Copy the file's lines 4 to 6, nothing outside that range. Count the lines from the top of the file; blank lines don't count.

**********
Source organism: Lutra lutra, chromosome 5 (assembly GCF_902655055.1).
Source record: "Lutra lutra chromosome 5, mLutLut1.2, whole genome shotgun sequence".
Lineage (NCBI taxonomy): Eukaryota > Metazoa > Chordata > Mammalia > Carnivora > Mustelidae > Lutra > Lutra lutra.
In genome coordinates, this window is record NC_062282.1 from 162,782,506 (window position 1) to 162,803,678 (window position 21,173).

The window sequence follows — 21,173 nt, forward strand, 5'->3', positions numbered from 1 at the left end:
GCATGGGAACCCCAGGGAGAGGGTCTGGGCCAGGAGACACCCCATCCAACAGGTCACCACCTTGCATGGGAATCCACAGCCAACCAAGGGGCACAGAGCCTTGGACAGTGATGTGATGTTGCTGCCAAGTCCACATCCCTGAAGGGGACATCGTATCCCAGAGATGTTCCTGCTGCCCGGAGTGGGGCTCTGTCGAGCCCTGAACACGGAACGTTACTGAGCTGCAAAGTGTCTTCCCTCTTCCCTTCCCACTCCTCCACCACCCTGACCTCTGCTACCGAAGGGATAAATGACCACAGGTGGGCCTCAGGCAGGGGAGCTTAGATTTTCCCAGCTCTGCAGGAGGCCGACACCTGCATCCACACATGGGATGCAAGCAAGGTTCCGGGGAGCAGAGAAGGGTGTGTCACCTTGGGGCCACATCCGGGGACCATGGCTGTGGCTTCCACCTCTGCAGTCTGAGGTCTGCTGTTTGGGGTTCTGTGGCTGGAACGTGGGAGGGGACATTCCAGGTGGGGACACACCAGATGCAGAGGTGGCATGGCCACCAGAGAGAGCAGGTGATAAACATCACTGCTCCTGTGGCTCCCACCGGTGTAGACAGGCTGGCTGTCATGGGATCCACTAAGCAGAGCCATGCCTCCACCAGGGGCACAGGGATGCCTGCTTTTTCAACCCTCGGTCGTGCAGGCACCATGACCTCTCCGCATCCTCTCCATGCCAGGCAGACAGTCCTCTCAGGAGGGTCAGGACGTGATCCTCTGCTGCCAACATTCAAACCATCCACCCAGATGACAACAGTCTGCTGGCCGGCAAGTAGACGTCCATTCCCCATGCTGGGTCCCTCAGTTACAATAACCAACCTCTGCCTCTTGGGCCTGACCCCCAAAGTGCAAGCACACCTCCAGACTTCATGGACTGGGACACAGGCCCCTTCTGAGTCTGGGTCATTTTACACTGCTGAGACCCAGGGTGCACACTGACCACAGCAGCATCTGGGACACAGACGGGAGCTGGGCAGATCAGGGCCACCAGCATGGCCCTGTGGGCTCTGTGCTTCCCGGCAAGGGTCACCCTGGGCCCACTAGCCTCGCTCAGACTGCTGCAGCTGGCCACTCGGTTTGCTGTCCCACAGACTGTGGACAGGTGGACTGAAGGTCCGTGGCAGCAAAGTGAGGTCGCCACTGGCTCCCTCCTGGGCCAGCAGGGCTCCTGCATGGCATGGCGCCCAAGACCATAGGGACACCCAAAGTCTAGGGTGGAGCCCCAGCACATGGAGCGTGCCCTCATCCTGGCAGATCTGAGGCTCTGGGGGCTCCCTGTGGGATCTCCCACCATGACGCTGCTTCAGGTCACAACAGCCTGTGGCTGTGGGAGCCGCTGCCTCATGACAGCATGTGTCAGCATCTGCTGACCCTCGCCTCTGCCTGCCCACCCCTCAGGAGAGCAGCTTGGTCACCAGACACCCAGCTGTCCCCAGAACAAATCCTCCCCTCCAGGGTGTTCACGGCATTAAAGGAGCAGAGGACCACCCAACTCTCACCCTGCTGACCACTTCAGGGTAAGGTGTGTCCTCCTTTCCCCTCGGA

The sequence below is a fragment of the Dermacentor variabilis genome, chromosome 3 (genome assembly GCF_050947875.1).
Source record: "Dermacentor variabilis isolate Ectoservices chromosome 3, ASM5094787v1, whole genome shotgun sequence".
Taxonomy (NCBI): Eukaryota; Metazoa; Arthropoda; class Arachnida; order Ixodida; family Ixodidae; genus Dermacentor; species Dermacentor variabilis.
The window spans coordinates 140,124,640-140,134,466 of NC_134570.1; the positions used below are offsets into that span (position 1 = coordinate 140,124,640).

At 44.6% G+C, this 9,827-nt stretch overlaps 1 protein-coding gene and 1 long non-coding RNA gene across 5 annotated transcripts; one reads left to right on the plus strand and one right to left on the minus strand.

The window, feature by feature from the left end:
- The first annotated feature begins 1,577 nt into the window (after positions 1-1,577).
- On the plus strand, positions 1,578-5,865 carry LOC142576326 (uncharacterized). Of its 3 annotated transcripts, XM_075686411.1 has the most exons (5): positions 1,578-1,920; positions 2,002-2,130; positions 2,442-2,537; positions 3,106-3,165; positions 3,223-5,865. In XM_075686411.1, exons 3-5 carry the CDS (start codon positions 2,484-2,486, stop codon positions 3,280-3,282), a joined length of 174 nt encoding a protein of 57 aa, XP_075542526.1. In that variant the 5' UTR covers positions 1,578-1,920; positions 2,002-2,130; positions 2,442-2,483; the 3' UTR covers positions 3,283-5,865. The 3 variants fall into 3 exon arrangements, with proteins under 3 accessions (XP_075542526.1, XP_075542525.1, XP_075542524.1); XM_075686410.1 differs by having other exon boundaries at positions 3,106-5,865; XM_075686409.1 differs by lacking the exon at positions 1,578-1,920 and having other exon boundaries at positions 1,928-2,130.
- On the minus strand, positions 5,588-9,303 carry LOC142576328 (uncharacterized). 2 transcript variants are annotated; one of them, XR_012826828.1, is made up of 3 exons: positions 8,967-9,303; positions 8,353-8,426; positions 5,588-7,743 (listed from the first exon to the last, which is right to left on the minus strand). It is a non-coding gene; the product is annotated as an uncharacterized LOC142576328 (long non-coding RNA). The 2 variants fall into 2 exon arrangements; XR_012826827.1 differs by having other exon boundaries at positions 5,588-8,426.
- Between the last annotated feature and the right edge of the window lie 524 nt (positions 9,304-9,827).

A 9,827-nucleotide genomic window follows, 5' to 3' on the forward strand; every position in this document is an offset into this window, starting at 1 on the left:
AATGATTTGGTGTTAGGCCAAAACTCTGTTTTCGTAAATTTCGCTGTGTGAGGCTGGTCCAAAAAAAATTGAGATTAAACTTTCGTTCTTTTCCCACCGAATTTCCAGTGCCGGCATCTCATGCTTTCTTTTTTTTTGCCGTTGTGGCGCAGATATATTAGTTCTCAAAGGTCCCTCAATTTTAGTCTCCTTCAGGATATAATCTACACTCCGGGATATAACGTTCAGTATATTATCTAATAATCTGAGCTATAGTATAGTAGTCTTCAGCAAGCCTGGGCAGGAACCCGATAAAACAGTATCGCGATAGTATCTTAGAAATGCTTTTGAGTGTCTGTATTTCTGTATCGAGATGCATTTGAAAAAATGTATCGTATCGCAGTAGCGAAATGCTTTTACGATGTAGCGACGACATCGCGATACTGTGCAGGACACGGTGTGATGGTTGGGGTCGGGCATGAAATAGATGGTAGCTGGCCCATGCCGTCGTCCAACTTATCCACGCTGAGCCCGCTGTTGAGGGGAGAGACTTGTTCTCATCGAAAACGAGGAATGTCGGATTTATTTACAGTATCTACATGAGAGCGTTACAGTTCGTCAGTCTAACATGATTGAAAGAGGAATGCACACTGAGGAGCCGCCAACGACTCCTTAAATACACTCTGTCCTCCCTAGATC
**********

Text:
In genome coordinates, this window is record NC_062282.1 from 162,782,506 (window position 1) to 162,803,678 (window position 21,173).

The window sequence follows — 21,173 nt, forward strand, 5'->3', positions numbered from 1 at the left end:
GCATGGGAACCCCAGGGAGAGGGTCTGGGCCAGGAGACACCCCATCCAACAGGTCACCACCTTGCATGGGAATCCACAGCCAACCAAGGGGCACAGAGCCTTGGACAGTGATGTGATGTTGCTGCCAAGTCCACATCCCTGAAGGGGACATCGTATCCCAGAGATGTTCCTGCTGCCCGGAGTGGGGCTCTGTCGAGCCCTGAACACGGAACGTTACTGAGCTGCAAAGTGTCTTCCCTCTTCCCTTCCCACTCCTCCACCACCCTGACCTCTGCTACCGAAGGGATAAATGACCACAGGTGGGCCTCAGGCAGGGGAGCTTAGATTTTCCCAGCTCTGCAGGAGGCCGACACCTGCATCCACACATGGGATGCAAGCAAGGTTCCGGGGAGCAGAGAAGGGTGTGTCACCTTGGGGCCACATCCGGGGACCATGGCTGTGGCTTCCACCTCTGCAGTCTGAGGTCTGCTGTTTGGGGTTCTGTGGCTGGAACGTGGGAGGGGACATTCCAGGTGGGGACACACCAGATGCAGAGGTGGCATGGCCACCAGAGAGAGCAGGTGATAAACATCACTGCTCCTGTGGCTCCCACCGGTGTAGACAGGCTGGCTGTCATGGGATCCACTAAGCAGAGCCATGCCTCCACCAGGGGCACAGGGATGCCTGCTTTTTCAACCCTCGGTCGTGCAGGCACCATGACCTCTCCGCATCCTCTCCATGCCAGGCAGACAGTCCTCTCAGGAGGGTCAGGACGTGATCCTCTGCTGCCAACATTCAAACCATCCACCCAGATGACAACAGTCTGCTGGCCGGCAAGTAGACGTCCATTCCCCATGCTGGGTCCCTCAGTTACAATAACCAACCTCTGCCTCTTGGGCCTGACCCCCAAAGTGCAAGCACACCTCCAGACTTCATGGACTGGGACACAGGCCCCTTCTGAGTCTGGGTCATTTTACACTGCTGAGACCCAGGGTGCACACTGACCACAGCAGCATCTGGGACACAGACGGGAGCTGGGCAGATCAGGGCCACCAGCATGGCCCTGTGGGCTCTGTGCTTCCCGGCAAGGGTCACCCTGGGCCCACTAGCCTCGCTCAGACTGCTGCAGCTGGCCACTCGGTTTGCTGTCCCACAGACTGTGGACAGGTGGACTGAAGGTCCGTGGCAGCAAAGTGAGGTCGCCACTGGCTCCCTCCTGGGCCAGCAGGGCTCCTGCATGGCATGGCGCCCAAGACCATAGGGACACCCAAAGTCTAGGGTGGAGCCCCAGCACATGGAGCGTGCCCTCATCCTGGCAGATCTGAGGCTCTGGGGGCTCCCTGTGGGATCTCCCACCATGACGCTGCTTCAGGTCACAACAGCCTGTGGCTGTGGGAGCCGCTGCCTCATGACAGCATGTGTCAGCATCTGCTGACCCTCGCCTCTGCCTGCCCACCCCTCAGGAGAGCAGCTTGGTCACCAGACACCCAGCTGTCCCCAGAACAAATCCTCCCCTCCAGGGTGTTCACGGCATTAAAGGAGCAGAGGACCACCCAACTCTCACCCTGCTGACCACTTCAGGGTAAGGTGTGTCCTCCTTTCCCCTCGGA